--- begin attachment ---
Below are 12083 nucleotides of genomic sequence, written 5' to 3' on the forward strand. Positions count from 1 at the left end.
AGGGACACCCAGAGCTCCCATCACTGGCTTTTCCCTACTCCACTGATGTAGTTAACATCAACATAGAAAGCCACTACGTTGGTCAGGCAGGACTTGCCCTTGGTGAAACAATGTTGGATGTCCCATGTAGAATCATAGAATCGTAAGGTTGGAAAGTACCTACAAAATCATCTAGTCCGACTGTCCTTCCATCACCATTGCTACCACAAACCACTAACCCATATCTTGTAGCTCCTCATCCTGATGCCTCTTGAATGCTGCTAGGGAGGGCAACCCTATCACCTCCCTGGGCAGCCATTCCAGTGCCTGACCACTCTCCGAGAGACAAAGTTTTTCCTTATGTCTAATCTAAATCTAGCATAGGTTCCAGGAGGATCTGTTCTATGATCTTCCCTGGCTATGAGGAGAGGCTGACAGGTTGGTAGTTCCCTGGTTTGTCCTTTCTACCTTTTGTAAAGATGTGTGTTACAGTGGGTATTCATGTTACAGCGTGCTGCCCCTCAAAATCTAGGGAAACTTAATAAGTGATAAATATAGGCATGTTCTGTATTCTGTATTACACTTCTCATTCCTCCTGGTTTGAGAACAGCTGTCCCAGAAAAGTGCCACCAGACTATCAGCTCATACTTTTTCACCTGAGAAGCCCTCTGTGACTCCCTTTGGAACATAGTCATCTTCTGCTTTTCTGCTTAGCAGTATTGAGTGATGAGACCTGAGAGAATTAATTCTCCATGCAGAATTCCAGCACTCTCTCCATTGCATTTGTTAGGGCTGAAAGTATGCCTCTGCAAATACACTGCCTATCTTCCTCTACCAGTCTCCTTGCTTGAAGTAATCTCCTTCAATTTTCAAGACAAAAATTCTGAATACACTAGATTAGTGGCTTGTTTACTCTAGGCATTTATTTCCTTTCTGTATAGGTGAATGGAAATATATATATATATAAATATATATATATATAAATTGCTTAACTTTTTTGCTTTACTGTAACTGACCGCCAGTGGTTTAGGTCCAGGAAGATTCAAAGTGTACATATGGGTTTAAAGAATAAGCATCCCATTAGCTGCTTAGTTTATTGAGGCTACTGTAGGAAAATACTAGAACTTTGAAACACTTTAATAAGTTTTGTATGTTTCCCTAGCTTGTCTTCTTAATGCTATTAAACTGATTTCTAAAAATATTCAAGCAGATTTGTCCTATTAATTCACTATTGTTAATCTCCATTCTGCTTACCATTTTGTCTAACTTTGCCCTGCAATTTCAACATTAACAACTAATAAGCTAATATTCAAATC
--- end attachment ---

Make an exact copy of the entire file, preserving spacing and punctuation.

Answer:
Below are 12083 nucleotides of genomic sequence, written 5' to 3' on the forward strand. Positions count from 1 at the left end.
AGGGACACCCAGAGCTCCCATCACTGGCTTTTCCCTACTCCACTGATGTAGTTAACATCAACATAGAAAGCCACTACGTTGGTCAGGCAGGACTTGCCCTTGGTGAAACAATGTTGGATGTCCCATGTAGAATCATAGAATCGTAAGGTTGGAAAGTACCTACAAAATCATCTAGTCCGACTGTCCTTCCATCACCATTGCTACCACAAACCACTAACCCATATCTTGTAGCTCCTCATCCTGATGCCTCTTGAATGCTGCTAGGGAGGGCAACCCTATCACCTCCCTGGGCAGCCATTCCAGTGCCTGACCACTCTCCGAGAGACAAAGTTTTTCCTTATGTCTAATCTAAATCTAGCATAGGTTCCAGGAGGATCTGTTCTATGATCTTCCCTGGCTATGAGGAGAGGCTGACAGGTTGGTAGTTCCCTGGTTTGTCCTTTCTACCTTTTGTAAAGATGTGTGTTACAGTGGGTATTCATGTTACAGCGTGCTGCCCCTCAAAATCTAGGGAAACTTAATAAGTGATAAATATAGGCATGTTCTGTATTCTGTATTACACTTCTCATTCCTCCTGGTTTGAGAACAGCTGTCCCAGAAAAGTGCCACCAGACTATCAGCTCATACTTTTTCACCTGAGAAGCCCTCTGTGACTCCCTTTGGAACATAGTCATCTTCTGCTTTTCTGCTTAGCAGTATTGAGTGATGAGACCTGAGAGAATTAATTCTCCATGCAGAATTCCAGCACTCTCTCCATTGCATTTGTTAGGGCTGAAAGTATGCCTCTGCAAATACACTGCCTATCTTCCTCTACCAGTCTCCTTGCTTGAAGTAATCTCCTTCAATTTTCAAGACAAAAATTCTGAATACACTAGATTAGTGGCTTGTTTACTCTAGGCATTTATTTCCTTTCTGTATAGGTGAATGGAAATATATATATATATAAATATATATATATATAAATTGCTTAACTTTTTTGCTTTACTGTAACTGACCGCCAGTGGTTTAGGTCCAGGAAGATTCAAAGTGTACATATGGGTTTAAAGAATAAGCATCCCATTAGCTGCTTAGTTTATTGAGGCTACTGTAGGAAAATACTAGAACTTTGAAACACTTTAATAAGTTTTGTATGTTTCCCTAGCTTGTCTTCTTAATGCTATTAAACTGATTTCTAAAAATATTCAAGCAGATTTGTCCTATTAATTCACTATTGTTAATCTCCATTCTGCTTACCATTTTGTCTAACTTTGCCCTGCAATTTCAACATTAACAACTAATAAGCTAATATTCAAATC